Well I thought that was absurd at the time. But I learned by long experience that it is not absurd; it's the way to do it. This is the way that the legislatures are persuaded to act. They appear to have taken the lead and once they have said, "All right go ahead," then it's their responsibility to do something about it, and the New York State legislature did exactly that. They appointed the commission, they asked the governor to appoint two members - two citizens to represent him, so we had citizen representation and we had a citizen council, Abraham Elkus and the two citizens were Mary Drier, a devoted, what would be called a New Dealer today, but a devoted, you know, public, private servant, interested in and devoted to the promotion of the welfare of the people. Abraham Elkus was the counsel, a man who was not a government man, but was a governor's appointment, and the others were members of the Senate and members of the Assembly, and we had both Democrats and Republicans in equal numbers. "That is the way to do it," said Al. "That's the way to do it because you can't get these laws through unless you have, you know the support of both of them."

So we proceeded and it proved to be a most educative experience. This factory investigating commission was continued from year to year until it sat for four years and its report, is a, a - I think its got seven volumes. It's as long as that on my shelf, and it's in great detail, it's all there, the whole report is there, the recommendations, the testimony. We went all over the state. I was a young person then and certainly not fit for service on any super commission but I was the chief - I was the investigator, and in charge of the investigations and this was an extraordinary opportunity, you see, to get into factories to make a report and be sure it was going to be heard.

Because you made the report publicly to the governor or to the commission which sat every Saturday morning for four years, except I guess in mid summer we adjourned, something of that sort. But it was a very very useful commission while they were at it. Although their commission was to devise ways and means to prevent accidents by fire in the State of New York, we went on and kept expanding the function of the commission 'till it came to be the report on sanitary conditions and to provide for their removal and to report all kinds of unsafe conditions and then to report all kinds of human conditions that were unfavorable to the employees, including long hours, including low wages, including the labor of children, including the overwork of women, including homework put out by the factories to be taken home by the women. It included almost everything you could think of that had been in agitation for years. We were authorized to investigate and report and recommend action on all these subjects. I may say we did.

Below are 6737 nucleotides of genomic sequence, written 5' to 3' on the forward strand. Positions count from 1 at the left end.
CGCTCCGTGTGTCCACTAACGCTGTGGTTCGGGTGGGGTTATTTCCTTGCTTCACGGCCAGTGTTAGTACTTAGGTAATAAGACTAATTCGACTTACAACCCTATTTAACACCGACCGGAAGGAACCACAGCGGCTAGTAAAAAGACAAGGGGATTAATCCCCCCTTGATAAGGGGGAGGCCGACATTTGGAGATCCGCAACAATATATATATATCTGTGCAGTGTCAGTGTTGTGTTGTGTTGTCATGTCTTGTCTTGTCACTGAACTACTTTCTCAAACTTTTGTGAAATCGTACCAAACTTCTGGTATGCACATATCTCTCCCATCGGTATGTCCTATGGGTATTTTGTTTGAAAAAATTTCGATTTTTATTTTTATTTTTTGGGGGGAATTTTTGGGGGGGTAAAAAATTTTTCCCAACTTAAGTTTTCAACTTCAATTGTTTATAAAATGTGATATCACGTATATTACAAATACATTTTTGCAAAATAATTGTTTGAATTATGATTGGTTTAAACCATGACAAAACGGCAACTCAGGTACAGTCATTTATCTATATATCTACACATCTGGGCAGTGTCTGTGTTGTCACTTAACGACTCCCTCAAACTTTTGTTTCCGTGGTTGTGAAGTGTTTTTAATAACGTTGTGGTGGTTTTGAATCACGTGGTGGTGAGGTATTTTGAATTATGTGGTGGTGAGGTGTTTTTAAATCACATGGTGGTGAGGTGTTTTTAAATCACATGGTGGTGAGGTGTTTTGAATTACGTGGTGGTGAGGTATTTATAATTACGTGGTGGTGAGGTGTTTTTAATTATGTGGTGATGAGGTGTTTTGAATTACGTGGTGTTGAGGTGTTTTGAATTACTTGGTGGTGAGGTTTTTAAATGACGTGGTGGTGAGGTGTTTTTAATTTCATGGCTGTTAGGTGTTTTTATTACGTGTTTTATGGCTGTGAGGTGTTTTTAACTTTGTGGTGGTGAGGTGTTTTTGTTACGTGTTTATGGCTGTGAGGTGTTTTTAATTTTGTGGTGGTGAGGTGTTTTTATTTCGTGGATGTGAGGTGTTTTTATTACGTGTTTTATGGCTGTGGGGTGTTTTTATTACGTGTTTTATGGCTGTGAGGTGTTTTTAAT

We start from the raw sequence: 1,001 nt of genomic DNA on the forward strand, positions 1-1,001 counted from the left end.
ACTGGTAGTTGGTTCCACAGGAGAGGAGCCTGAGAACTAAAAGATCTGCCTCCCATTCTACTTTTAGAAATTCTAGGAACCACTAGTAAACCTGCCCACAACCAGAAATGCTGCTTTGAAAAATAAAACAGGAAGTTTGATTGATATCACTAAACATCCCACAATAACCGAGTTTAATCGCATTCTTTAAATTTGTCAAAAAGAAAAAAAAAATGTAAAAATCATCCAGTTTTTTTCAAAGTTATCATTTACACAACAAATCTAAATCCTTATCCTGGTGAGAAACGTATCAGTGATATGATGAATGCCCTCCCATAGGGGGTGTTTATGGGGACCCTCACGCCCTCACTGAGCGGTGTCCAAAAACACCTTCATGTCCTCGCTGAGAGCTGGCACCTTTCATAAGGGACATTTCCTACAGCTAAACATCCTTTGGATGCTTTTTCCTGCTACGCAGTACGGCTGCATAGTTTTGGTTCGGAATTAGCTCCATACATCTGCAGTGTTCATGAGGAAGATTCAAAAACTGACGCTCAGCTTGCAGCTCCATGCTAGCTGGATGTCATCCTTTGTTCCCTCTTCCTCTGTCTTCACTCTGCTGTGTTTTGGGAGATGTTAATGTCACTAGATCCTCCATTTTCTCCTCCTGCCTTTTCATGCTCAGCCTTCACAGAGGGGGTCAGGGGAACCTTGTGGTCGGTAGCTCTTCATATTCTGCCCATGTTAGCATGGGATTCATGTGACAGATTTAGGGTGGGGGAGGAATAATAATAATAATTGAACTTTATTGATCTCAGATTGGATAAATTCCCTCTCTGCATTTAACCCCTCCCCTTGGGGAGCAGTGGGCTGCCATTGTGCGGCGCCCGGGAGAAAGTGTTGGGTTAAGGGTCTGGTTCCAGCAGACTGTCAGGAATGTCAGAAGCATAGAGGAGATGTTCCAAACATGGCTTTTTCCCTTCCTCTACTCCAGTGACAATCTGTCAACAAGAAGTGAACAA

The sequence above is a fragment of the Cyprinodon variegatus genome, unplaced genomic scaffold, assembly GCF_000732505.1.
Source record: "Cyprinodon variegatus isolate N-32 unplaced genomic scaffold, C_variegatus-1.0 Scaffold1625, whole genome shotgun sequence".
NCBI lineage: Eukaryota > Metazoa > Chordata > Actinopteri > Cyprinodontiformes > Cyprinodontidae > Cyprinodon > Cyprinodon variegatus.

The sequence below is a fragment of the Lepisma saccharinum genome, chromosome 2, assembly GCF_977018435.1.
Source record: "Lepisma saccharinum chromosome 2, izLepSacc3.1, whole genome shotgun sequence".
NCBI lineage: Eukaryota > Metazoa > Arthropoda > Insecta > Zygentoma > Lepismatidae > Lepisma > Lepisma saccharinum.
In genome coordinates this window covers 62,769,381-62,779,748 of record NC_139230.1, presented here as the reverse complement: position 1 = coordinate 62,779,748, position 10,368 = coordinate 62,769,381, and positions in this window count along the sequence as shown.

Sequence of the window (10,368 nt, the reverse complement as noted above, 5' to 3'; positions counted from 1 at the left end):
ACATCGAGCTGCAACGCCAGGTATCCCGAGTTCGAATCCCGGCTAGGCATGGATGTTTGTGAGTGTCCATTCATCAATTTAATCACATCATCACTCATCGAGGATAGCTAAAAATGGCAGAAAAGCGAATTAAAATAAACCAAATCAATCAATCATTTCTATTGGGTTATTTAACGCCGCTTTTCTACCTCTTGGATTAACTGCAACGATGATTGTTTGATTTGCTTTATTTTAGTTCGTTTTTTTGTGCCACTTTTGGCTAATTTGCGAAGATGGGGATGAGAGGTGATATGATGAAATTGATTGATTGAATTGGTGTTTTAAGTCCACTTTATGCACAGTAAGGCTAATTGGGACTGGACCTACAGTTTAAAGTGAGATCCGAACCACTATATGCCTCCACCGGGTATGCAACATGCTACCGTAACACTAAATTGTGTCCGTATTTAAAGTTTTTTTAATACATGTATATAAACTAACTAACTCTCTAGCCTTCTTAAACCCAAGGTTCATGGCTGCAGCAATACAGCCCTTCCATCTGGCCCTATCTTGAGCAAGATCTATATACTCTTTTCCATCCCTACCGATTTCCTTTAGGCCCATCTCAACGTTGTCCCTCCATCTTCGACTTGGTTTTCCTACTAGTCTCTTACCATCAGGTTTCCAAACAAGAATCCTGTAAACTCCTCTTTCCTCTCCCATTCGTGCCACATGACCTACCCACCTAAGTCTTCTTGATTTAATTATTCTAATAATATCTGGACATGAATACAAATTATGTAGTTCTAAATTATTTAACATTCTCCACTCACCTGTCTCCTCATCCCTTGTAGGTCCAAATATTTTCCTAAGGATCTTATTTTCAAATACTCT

So that beginning with that report coming in as it did in 1915, it was laid on the table before the legislature, and by this time, Al Smith was the speaker of the House and well on the way to be governor. We had a very favorable audience and much of the legislation was enacted into law, oh, within a couple of years, I mean, you know, hearings and so forth, and bringing up the supporters, and modifying the bill.

So that we really got a big draw out of that one episode, which, as I have thought of it afterwards, seems in some way to have paid the debt society owed to those children, those young people who lost their lives in the Triangle Fire. It's their contribution to the people of New York that we have this really magnificent series of legislative acts to protect and improve the administration of the law regarding the protection of work people in the City of - in the State of New York. . . ."

Lectures of Frances Perkins, Collection /3047, 30 September 1964, Cornell University, Kheel Center for Labor-Management Documentation and Archives, Ithaca, NY.

Frances Perkins, the first female Secretary of Labor and a witness of the fire